Local & Regional
5:48 pm
Wed June 30, 2010

Union School Cuts

Tulsa, OK – Union Public Schools is cutting $3.5 million from next year's budget to deal with the state funding cuts. A total of 93 positions will be eliminated - mostly through attrition. Of the cuts, 53 are teaching positions, 34.5 are support positions, and 5.5 are administrative positions. District officials made the announcement during a news conference at the Union Education Service Center today (Wednesday, June 30).
Without adequate, accurate and dependable funding projections from the state, Union is being forced to consolidate services, eliminate professional development, and reduce some opportunities for students and staff. Budget cutting items include cuts to enrichment and remedial programs, library services, junior high alternative school, curriculum support, overtime, field trips, travel, and site/department budgets. It is expected that class sizes will rise.
Union is a district that historically grows in student population each year and is one of the largest employers in the Tulsa-Broken Arrow area. "In terms of being a contributor to the health of the community's economy, it is critical that we maintain a steady workforce to serve the needs of our students," according to Superintendent, Dr. Cathy Burden.
Without cuts last year Union should have had a general fund budget of over $100 million. Current projections place the 2010-11 budget closer to $93 million. State cuts in 2009-10 and additional state and federal reductions anticipated over the next two years threaten class sizes and the district's ability to offer a full range of academic programs.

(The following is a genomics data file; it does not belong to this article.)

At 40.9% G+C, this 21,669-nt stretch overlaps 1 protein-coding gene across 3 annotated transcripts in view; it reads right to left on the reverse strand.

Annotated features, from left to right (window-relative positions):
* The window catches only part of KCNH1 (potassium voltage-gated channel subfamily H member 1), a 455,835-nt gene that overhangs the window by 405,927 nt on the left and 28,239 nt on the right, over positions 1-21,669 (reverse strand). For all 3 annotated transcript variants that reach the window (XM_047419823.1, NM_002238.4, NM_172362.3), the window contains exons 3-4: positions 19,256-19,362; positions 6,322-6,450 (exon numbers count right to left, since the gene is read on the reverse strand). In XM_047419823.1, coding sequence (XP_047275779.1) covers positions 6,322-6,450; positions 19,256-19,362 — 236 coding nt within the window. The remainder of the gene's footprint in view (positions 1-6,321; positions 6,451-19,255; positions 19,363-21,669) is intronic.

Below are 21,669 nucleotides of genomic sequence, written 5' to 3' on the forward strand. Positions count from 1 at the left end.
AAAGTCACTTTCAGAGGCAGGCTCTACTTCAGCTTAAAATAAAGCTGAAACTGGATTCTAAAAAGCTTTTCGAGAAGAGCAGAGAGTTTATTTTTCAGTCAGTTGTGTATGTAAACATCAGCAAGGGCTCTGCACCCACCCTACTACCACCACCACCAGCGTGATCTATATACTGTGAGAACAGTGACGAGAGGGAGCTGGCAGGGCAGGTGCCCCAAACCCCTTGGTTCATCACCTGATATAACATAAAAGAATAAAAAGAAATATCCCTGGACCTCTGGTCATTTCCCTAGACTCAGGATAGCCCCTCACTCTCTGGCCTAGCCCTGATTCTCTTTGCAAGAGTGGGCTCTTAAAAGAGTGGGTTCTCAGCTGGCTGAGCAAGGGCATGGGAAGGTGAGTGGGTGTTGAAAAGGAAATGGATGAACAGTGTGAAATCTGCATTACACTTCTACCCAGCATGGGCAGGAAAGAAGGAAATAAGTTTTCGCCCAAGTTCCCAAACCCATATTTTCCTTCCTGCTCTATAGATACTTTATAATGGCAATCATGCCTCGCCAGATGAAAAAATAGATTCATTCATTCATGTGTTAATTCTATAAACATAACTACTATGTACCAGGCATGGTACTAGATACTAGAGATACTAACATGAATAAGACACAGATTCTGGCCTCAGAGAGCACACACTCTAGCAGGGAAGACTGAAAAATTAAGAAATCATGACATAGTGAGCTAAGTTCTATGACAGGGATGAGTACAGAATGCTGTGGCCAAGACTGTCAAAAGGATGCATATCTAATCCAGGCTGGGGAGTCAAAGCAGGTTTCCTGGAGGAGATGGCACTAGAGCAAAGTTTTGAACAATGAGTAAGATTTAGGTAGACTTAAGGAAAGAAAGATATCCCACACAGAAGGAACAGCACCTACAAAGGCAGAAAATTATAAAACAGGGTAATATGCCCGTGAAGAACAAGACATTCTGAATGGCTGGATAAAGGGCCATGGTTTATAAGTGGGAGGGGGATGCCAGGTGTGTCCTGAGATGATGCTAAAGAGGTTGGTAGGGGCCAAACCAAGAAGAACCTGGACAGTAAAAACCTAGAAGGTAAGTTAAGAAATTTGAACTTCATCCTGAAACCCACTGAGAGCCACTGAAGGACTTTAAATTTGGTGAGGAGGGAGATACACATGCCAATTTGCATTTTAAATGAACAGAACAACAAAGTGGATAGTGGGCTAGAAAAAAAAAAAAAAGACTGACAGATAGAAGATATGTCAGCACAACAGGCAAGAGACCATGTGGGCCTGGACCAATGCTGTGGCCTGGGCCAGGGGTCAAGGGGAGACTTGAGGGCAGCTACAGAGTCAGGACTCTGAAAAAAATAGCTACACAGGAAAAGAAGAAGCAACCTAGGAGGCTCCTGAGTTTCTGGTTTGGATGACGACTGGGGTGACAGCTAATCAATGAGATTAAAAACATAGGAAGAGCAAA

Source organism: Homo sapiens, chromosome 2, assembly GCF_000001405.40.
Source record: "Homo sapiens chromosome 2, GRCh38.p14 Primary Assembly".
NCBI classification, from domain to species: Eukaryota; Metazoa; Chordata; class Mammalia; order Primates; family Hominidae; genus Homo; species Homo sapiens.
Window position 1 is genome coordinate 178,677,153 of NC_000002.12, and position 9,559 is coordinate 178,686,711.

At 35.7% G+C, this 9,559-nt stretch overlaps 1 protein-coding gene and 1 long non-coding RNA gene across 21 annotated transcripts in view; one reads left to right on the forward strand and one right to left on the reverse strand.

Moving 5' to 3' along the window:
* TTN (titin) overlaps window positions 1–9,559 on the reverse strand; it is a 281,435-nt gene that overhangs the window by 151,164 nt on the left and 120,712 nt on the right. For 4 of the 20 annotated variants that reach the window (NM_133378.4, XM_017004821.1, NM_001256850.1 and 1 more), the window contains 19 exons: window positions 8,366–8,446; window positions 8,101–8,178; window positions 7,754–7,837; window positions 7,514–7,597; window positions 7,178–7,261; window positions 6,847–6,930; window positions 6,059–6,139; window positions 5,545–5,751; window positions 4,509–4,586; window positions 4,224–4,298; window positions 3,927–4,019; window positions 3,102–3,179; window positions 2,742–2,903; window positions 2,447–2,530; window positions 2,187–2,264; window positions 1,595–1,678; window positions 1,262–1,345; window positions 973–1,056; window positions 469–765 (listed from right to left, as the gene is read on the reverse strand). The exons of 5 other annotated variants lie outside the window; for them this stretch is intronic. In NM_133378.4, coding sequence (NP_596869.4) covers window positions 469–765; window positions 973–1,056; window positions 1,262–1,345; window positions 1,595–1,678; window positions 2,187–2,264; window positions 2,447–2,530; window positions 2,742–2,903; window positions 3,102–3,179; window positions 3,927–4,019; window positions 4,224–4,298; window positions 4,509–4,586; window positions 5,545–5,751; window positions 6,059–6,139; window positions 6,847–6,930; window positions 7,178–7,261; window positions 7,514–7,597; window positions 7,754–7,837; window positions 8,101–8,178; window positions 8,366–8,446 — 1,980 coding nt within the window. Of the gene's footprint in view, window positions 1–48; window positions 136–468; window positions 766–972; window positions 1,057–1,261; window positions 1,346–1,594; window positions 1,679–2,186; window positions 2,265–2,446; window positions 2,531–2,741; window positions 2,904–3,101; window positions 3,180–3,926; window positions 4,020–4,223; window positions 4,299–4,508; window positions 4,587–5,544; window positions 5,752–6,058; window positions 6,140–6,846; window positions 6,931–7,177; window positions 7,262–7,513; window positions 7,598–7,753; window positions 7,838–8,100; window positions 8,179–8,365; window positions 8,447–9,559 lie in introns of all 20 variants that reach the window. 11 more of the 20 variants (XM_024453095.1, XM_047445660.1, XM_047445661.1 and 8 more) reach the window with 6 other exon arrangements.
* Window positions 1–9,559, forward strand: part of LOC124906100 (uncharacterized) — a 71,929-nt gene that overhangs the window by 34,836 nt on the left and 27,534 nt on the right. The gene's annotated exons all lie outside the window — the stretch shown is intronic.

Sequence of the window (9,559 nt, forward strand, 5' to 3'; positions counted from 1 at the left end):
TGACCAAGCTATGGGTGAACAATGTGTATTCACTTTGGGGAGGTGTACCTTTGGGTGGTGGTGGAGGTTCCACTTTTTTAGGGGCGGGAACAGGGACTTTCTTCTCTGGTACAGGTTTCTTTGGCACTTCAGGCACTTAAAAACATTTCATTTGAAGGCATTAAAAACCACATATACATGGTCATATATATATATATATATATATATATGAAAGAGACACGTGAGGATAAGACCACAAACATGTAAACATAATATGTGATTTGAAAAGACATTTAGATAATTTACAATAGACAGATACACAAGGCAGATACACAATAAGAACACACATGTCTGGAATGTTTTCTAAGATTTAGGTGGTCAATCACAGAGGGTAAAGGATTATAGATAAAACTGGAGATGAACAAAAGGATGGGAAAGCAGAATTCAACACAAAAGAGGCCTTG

In a discussion with the Board of Education on Tuesday, it was mentioned that it is ironic that public education is often criticized for not using better business practices. However, the reality is that Oklahoma's convoluted laws and practices make that almost impossible.
The legislature has passed laws that force districts to make contracts with their employees before the districts are notified of their funding. The accuracy of the state's projections about revenues has been very poor - if not downright deceiving recently - so districts have been forced to make a budget, begin school, and then deal with shortfalls that threaten their solvency.
Laws limit the district's ability to have a large enough ending fund balance to help weather the cuts that came frequently last year and are expected this year as well. The legislature always delays revealing education funding decisions until the end of May and then district allocations are not announced by the State Department of Education until the end of July. Intentional decisions by the legislature have reduced revenue to support education and have not guaranteed the stability of the funding that they announce publicly. School districts are then left to try to balance the need for services to students with prudent fiscal responsibility.
Debbie Jacoby, Union's Chief Financial Officer, indicated that Union patrons have historically been very supportive of their school district, passing annual bond issues and demonstrating pride in their schools. Prudent and proactive financial management in the past have helped the district avoid threats to the classroom, but with 87% of the budget spent on salaries and 5% of the budget required for utilities, cuts of this magnitude cannot avoid impacting programs that serve students.